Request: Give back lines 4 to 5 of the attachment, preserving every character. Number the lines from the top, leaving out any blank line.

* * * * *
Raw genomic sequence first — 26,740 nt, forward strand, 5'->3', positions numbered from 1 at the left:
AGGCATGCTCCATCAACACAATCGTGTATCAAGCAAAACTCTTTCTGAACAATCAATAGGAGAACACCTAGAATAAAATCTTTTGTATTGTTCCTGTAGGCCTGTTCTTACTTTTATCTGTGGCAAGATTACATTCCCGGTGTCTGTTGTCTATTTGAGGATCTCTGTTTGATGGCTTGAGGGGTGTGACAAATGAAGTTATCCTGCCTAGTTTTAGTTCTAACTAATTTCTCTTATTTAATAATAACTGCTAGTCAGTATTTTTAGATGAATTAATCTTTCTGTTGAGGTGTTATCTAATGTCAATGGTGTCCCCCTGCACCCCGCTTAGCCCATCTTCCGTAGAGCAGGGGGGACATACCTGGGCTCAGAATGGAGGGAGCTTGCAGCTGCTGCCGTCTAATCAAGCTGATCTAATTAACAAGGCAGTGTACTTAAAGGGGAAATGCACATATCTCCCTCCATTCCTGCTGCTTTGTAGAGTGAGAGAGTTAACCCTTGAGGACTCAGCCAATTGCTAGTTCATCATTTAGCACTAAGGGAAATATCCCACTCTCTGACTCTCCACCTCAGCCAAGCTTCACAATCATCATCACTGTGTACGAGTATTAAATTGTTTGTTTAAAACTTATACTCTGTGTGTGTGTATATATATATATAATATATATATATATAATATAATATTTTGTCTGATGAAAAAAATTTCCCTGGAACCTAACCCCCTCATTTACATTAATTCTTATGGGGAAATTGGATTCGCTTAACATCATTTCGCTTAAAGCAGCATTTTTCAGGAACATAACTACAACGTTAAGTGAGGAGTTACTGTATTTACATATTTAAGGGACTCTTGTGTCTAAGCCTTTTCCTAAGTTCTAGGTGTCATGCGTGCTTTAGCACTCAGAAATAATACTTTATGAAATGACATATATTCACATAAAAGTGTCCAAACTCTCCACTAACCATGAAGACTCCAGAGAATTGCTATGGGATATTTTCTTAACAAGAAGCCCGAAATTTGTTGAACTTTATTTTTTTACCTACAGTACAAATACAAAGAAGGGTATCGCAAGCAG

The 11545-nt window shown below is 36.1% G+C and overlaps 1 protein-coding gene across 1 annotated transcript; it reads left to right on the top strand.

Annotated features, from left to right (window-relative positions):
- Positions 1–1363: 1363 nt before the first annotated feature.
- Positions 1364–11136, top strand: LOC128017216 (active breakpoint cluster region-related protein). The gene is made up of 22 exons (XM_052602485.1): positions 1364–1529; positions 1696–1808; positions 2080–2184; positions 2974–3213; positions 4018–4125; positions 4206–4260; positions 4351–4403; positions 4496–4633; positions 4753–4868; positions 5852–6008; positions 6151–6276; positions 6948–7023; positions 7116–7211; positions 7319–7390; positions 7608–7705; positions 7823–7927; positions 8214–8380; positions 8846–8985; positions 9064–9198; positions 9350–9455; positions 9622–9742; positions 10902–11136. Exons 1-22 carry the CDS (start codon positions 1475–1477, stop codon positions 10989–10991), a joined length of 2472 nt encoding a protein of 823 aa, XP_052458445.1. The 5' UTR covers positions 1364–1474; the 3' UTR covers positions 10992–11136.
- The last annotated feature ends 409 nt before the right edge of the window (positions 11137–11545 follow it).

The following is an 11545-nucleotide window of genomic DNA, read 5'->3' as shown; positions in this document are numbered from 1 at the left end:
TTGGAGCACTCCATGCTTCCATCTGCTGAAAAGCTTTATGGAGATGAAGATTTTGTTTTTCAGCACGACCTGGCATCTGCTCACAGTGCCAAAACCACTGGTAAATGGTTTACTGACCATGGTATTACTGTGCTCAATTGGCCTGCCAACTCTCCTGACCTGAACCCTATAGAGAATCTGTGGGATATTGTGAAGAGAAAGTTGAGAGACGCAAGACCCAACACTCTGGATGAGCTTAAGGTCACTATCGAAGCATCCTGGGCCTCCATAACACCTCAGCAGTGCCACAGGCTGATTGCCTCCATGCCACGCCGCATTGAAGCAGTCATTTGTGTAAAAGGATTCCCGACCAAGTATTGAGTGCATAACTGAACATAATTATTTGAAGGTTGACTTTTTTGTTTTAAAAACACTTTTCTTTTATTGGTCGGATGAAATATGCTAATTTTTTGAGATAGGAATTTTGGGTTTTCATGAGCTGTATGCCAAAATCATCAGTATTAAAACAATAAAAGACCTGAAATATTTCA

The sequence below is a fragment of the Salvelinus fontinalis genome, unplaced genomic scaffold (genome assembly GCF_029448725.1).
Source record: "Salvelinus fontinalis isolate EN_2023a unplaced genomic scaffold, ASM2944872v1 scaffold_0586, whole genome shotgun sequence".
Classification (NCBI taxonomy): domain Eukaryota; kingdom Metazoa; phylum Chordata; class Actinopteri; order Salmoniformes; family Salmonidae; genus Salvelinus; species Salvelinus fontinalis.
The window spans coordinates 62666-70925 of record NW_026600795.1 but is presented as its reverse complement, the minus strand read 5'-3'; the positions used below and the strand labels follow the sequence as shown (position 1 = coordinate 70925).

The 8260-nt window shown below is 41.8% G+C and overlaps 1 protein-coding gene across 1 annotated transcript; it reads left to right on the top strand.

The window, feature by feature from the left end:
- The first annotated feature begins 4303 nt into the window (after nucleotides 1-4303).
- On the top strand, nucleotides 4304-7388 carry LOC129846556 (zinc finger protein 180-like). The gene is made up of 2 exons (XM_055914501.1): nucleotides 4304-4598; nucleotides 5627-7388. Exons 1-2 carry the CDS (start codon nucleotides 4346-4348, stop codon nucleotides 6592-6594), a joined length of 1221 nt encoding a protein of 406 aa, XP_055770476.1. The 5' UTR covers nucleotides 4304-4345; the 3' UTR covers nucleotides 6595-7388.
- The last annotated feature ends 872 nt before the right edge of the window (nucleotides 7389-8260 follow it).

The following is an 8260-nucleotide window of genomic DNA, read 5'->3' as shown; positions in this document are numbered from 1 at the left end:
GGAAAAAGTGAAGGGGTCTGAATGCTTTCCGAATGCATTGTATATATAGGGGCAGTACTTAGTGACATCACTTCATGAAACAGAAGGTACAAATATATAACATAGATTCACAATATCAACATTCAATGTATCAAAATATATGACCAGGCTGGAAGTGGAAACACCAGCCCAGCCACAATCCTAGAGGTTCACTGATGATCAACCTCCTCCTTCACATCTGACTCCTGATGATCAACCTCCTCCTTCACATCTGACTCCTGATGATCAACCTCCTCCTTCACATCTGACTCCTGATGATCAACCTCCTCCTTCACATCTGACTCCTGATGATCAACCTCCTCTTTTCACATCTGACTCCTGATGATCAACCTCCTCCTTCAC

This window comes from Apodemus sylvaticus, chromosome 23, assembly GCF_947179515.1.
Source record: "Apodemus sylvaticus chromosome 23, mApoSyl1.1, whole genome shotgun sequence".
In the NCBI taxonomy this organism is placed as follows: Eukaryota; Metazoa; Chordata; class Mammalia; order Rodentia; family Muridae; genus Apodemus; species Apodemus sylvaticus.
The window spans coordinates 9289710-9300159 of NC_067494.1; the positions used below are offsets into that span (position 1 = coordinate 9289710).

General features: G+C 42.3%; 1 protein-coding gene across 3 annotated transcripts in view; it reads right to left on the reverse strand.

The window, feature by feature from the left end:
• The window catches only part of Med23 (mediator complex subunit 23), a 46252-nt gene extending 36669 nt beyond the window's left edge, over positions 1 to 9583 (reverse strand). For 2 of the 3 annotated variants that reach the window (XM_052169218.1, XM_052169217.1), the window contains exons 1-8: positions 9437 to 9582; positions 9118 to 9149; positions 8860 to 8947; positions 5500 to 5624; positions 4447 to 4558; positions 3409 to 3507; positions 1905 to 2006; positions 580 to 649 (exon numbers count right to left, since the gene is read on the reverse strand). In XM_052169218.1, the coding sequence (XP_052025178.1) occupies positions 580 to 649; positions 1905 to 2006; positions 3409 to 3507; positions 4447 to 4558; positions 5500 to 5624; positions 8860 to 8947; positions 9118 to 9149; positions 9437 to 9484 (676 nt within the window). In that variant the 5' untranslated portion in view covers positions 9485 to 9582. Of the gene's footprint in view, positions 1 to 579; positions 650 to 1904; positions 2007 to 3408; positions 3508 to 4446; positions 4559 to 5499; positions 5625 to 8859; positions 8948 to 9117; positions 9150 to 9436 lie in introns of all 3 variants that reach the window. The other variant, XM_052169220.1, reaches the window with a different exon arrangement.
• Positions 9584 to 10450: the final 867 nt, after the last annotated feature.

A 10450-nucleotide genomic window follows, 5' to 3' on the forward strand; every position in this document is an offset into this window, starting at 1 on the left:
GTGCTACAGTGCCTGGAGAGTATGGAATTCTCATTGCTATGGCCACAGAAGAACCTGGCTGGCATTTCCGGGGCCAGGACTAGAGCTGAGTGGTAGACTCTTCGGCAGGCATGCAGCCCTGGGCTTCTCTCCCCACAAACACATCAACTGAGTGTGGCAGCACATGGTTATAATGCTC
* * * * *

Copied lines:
Annotated features, from left to right (window-relative positions):
- Positions 1–1363: 1363 nt before the first annotated feature.